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Bin Laden's son-in-law sentenced to life in prison

Bin Ladens son-in-law sentenced to life in prison

Washington: A son-in-law of Osama bin Laden was Tuesday sentenced to life in prison after being convicted on terrorism charges.

US district judge Lewis Kaplan sentenced Suleiman Abu Ghaith, a 48-year-old Kuwaiti imam, for conspiracy to murder Americans and conspiracy to provide material support to a terrorist group.

Abu Ghaith, who was extradited last year after being arrested on a flight between Turkey and Jordan, is the main Al Qaeda-linked figure to be tried in the United States since the Sep 11, 2001 terrorist attacks.

The fact that he was tried in a federal court and not in a military court in Guantanamo was interpreted as a change in White House policy regarding how to handle the trials of top Al Qaeda figures.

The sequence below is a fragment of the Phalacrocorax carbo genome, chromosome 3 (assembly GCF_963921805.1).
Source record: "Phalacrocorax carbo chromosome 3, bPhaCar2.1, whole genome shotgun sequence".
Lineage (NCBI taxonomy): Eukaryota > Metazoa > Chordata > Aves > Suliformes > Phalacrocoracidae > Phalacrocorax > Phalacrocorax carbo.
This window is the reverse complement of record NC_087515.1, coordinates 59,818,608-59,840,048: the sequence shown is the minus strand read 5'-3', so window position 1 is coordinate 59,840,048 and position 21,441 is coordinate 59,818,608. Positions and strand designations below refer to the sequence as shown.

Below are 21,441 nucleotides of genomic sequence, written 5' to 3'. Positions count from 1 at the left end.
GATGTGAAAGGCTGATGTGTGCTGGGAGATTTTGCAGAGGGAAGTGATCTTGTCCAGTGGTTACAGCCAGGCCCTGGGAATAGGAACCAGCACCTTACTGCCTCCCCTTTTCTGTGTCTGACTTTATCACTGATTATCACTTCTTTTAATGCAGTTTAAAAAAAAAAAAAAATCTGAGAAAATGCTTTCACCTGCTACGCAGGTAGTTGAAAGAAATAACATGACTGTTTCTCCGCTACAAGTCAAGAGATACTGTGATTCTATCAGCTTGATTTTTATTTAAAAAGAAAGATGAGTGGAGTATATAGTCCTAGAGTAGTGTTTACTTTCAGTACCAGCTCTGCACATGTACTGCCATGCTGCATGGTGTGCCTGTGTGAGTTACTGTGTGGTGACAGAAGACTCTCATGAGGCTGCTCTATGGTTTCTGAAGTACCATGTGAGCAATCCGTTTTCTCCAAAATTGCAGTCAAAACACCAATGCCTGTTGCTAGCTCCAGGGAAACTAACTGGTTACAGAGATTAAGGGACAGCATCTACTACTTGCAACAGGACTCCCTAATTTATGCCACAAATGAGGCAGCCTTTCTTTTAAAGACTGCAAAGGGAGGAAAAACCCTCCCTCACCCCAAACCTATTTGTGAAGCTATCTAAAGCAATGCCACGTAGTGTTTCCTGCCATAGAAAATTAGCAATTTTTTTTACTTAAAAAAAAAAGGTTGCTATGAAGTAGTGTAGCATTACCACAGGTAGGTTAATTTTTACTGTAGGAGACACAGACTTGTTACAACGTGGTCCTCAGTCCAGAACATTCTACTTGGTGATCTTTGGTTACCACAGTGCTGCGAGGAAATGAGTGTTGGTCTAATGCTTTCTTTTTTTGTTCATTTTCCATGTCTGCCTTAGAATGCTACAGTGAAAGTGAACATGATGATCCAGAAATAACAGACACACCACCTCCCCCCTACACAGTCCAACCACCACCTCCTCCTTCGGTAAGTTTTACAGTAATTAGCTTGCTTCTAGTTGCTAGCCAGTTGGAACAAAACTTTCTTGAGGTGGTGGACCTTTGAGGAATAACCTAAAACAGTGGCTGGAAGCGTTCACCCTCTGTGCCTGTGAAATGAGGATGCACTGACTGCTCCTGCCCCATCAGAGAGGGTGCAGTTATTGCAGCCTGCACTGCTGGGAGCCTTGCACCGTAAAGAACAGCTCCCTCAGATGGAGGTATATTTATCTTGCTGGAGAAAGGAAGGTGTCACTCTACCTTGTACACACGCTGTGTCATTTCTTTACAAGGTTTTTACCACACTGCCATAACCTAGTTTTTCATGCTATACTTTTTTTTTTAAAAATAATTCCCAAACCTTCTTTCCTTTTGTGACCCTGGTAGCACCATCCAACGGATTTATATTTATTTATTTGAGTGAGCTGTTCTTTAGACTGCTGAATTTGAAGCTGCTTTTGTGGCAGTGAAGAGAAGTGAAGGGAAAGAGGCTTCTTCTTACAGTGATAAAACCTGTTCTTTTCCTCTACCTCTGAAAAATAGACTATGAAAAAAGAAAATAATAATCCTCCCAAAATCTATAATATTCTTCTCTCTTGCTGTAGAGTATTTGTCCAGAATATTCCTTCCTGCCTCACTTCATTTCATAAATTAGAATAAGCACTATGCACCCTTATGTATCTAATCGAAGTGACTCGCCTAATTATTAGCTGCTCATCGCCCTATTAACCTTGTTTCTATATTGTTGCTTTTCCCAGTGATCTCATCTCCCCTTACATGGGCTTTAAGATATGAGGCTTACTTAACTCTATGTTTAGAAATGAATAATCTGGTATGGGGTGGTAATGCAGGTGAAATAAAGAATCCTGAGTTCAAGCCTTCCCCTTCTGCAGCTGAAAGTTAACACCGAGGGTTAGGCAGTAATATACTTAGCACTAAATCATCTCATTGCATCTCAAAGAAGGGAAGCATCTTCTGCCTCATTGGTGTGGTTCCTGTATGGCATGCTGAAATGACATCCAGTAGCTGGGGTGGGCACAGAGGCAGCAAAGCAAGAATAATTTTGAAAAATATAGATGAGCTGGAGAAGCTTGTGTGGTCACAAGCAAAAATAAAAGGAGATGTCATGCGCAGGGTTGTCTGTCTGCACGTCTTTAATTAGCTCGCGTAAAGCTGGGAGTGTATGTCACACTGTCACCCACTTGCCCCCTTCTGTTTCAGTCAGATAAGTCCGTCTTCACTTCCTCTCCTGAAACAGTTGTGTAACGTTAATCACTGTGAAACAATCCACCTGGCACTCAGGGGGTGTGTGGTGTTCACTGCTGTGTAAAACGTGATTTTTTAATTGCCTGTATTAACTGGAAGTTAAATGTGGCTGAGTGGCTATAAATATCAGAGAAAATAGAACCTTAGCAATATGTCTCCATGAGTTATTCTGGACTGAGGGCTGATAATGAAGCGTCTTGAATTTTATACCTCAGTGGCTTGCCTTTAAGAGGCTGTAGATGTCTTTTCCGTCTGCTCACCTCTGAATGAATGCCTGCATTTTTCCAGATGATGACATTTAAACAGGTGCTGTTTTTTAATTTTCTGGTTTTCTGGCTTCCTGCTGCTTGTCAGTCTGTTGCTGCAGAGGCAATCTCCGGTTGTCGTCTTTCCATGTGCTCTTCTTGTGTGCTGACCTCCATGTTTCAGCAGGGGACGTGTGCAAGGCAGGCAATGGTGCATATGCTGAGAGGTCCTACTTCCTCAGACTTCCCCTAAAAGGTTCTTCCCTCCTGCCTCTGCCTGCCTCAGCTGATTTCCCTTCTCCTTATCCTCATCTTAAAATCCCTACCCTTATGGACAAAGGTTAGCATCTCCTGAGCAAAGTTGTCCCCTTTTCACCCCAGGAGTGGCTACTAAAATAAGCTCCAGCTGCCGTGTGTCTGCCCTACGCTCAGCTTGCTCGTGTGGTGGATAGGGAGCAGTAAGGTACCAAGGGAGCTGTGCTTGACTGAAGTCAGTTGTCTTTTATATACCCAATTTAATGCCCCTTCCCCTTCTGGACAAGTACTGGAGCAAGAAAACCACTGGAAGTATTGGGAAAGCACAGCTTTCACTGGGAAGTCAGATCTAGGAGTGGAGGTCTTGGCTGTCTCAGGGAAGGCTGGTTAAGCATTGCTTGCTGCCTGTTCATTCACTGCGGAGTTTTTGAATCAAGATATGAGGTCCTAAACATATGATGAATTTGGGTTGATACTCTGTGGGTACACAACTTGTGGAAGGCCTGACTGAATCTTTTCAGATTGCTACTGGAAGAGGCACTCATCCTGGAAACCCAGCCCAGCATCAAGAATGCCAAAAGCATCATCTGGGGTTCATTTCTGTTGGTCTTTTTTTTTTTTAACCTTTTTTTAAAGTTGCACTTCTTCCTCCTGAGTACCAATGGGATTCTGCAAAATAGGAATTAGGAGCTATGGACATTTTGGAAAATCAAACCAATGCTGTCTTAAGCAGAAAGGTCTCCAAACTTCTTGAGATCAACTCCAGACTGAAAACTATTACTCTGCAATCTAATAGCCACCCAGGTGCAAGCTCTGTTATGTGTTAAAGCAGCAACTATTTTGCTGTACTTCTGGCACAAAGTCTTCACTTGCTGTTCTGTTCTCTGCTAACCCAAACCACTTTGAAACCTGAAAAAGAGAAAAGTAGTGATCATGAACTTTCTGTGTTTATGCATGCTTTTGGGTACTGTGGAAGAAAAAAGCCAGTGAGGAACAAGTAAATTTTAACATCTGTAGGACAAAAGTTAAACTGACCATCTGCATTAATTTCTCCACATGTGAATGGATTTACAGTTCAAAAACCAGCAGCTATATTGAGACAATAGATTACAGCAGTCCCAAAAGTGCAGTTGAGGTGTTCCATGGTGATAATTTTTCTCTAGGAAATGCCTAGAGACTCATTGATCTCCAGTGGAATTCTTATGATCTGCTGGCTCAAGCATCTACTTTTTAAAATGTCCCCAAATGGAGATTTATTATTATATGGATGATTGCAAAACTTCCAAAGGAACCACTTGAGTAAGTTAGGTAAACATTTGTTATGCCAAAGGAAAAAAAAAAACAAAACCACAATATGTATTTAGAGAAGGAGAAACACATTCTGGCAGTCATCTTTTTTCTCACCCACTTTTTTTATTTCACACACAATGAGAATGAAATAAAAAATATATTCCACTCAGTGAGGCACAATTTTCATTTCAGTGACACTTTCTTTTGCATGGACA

Abu Ghaith acknowledged that he was called on the night of Sep 11, 2001, to a cave in the mountains of Afghanistan where his father-in-law asked his opinion of the attacks.

The defendant testified that his response was that if the United States proved that the attacks were the work of Al Qaeda "they would not stop" until they had achieved two things: "killing Bin Laden and toppling the Taliban regime" in Afghanistan.

Abu Ghaith admitted that in the following weeks he participated in the recording of several videos, both with Bin Laden and with his Egyptian counterpart Ayman al-Zawahiri, who now leads Al Qaeda.

In one of those videos, he warned that a "storm of airplanes" would fall on US soil, but in his testimony he said that his participation on the videos was limited to reading from scripts written by his father-in-law.

When questioned by defense attorney Stanley Cohen, Abu Ghaith said that he was not in the loop regarding the plans of Al Qaeda and denied participating in preparing attacks against the United States.

In addition, he said that he never became a member of Al Qaeda, although he did acknowledge that, as an imam, he gave religions talks before Islamist fighters at their training camps in Afghanistan.

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